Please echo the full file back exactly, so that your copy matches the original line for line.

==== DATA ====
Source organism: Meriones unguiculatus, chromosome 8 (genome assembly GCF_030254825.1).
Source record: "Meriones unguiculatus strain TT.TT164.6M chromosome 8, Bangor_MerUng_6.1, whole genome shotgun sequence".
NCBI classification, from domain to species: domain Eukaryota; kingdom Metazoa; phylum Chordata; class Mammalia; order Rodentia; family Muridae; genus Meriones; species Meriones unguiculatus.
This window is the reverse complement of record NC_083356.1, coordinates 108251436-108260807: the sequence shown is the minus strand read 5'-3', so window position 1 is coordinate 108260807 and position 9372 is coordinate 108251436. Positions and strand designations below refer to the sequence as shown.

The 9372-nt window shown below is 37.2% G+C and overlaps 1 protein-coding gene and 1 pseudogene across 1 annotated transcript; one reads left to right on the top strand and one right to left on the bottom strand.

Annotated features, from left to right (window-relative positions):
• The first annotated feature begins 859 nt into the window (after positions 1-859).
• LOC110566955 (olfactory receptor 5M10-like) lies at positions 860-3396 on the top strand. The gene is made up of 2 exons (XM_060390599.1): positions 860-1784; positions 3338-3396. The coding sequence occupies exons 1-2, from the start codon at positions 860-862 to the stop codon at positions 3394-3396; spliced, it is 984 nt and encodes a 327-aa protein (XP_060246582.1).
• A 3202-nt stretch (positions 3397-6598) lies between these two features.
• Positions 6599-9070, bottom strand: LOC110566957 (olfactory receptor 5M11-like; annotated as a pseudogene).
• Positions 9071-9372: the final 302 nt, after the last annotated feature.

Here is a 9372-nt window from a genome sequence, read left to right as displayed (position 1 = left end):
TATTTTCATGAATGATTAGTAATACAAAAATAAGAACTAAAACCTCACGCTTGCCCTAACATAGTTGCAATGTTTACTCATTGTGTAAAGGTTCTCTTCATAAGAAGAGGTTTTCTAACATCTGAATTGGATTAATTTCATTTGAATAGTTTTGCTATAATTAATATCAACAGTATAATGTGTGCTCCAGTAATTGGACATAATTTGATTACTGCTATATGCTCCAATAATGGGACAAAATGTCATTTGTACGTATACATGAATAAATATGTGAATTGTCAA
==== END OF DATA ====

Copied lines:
Source organism: Meriones unguiculatus, chromosome 8 (genome assembly GCF_030254825.1).
Source record: "Meriones unguiculatus strain TT.TT164.6M chromosome 8, Bangor_MerUng_6.1, whole genome shotgun sequence".
NCBI classification, from domain to species: domain Eukaryota; kingdom Metazoa; phylum Chordata; class Mammalia; order Rodentia; family Muridae; genus Meriones; species Meriones unguiculatus.
This window is the reverse complement of record NC_083356.1, coordinates 108251436-108260807: the sequence shown is the minus strand read 5'-3', so window position 1 is coordinate 108260807 and position 9372 is coordinate 108251436. Positions and strand designations below refer to the sequence as shown.

The 9372-nt window shown below is 37.2% G+C and overlaps 1 protein-coding gene and 1 pseudogene across 1 annotated transcript; one reads left to right on the top strand and one right to left on the bottom strand.

Annotated features, from left to right (window-relative positions):
• The first annotated feature begins 859 nt into the window (after positions 1-859).
• LOC110566955 (olfactory receptor 5M10-like) lies at positions 860-3396 on the top strand. The gene is made up of 2 exons (XM_060390599.1): positions 860-1784; positions 3338-3396. The coding sequence occupies exons 1-2, from the start codon at positions 860-862 to the stop codon at positions 3394-3396; spliced, it is 984 nt and encodes a 327-aa protein (XP_060246582.1).
• A 3202-nt stretch (positions 3397-6598) lies between these two features.
• Positions 6599-9070, bottom strand: LOC110566957 (olfactory receptor 5M11-like; annotated as a pseudogene).
• Positions 9071-9372: the final 302 nt, after the last annotated feature.

Here is a 9372-nt window from a genome sequence, read left to right as displayed (position 1 = left end):
TATTTTCATGAATGATTAGTAATACAAAAATAAGAACTAAAACCTCACGCTTGCCCTAACATAGTTGCAATGTTTACTCATTGTGTAAAGGTTCTCTTCATAAGAAGAGGTTTTCTAACATCTGAATTGGATTAATTTCATTTGAATAGTTTTGCTATAATTAATATCAACAGTATAATGTGTGCTCCAGTAATTGGACATAATTTGATTACTGCTATATGCTCCAATAATGGGACAAAATGTCATTTGTACGTATACATGAATAAATATGTGAATTGTCAA